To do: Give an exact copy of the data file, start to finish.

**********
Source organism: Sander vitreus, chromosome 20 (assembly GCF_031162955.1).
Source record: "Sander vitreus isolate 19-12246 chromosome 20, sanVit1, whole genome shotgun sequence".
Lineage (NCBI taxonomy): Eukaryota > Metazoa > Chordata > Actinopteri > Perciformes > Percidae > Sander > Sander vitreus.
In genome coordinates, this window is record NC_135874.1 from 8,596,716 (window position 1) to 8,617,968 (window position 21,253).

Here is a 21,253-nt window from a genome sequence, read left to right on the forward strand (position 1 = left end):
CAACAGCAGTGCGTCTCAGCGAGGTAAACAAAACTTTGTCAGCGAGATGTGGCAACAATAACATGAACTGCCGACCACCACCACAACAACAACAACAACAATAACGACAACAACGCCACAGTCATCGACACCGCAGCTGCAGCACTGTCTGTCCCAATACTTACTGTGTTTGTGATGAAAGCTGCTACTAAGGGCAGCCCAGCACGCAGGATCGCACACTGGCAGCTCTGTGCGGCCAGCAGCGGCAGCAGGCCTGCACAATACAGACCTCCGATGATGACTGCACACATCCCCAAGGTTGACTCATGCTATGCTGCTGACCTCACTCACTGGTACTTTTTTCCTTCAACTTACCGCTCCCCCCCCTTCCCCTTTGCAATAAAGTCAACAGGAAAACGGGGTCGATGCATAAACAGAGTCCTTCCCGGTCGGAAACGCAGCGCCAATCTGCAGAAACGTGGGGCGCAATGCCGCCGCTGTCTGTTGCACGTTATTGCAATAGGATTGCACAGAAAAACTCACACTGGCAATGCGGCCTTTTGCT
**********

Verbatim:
Source organism: Sander vitreus, chromosome 20 (assembly GCF_031162955.1).
Source record: "Sander vitreus isolate 19-12246 chromosome 20, sanVit1, whole genome shotgun sequence".
Lineage (NCBI taxonomy): Eukaryota > Metazoa > Chordata > Actinopteri > Perciformes > Percidae > Sander > Sander vitreus.
In genome coordinates, this window is record NC_135874.1 from 8,596,716 (window position 1) to 8,617,968 (window position 21,253).

Here is a 21,253-nt window from a genome sequence, read left to right on the forward strand (position 1 = left end):
CAACAGCAGTGCGTCTCAGCGAGGTAAACAAAACTTTGTCAGCGAGATGTGGCAACAATAACATGAACTGCCGACCACCACCACAACAACAACAACAACAATAACGACAACAACGCCACAGTCATCGACACCGCAGCTGCAGCACTGTCTGTCCCAATACTTACTGTGTTTGTGATGAAAGCTGCTACTAAGGGCAGCCCAGCACGCAGGATCGCACACTGGCAGCTCTGTGCGGCCAGCAGCGGCAGCAGGCCTGCACAATACAGACCTCCGATGATGACTGCACACATCCCCAAGGTTGACTCATGCTATGCTGCTGACCTCACTCACTGGTACTTTTTTCCTTCAACTTACCGCTCCCCCCCCTTCCCCTTTGCAATAAAGTCAACAGGAAAACGGGGTCGATGCATAAACAGAGTCCTTCCCGGTCGGAAACGCAGCGCCAATCTGCAGAAACGTGGGGCGCAATGCCGCCGCTGTCTGTTGCACGTTATTGCAATAGGATTGCACAGAAAAACTCACACTGGCAATGCGGCCTTTTGCT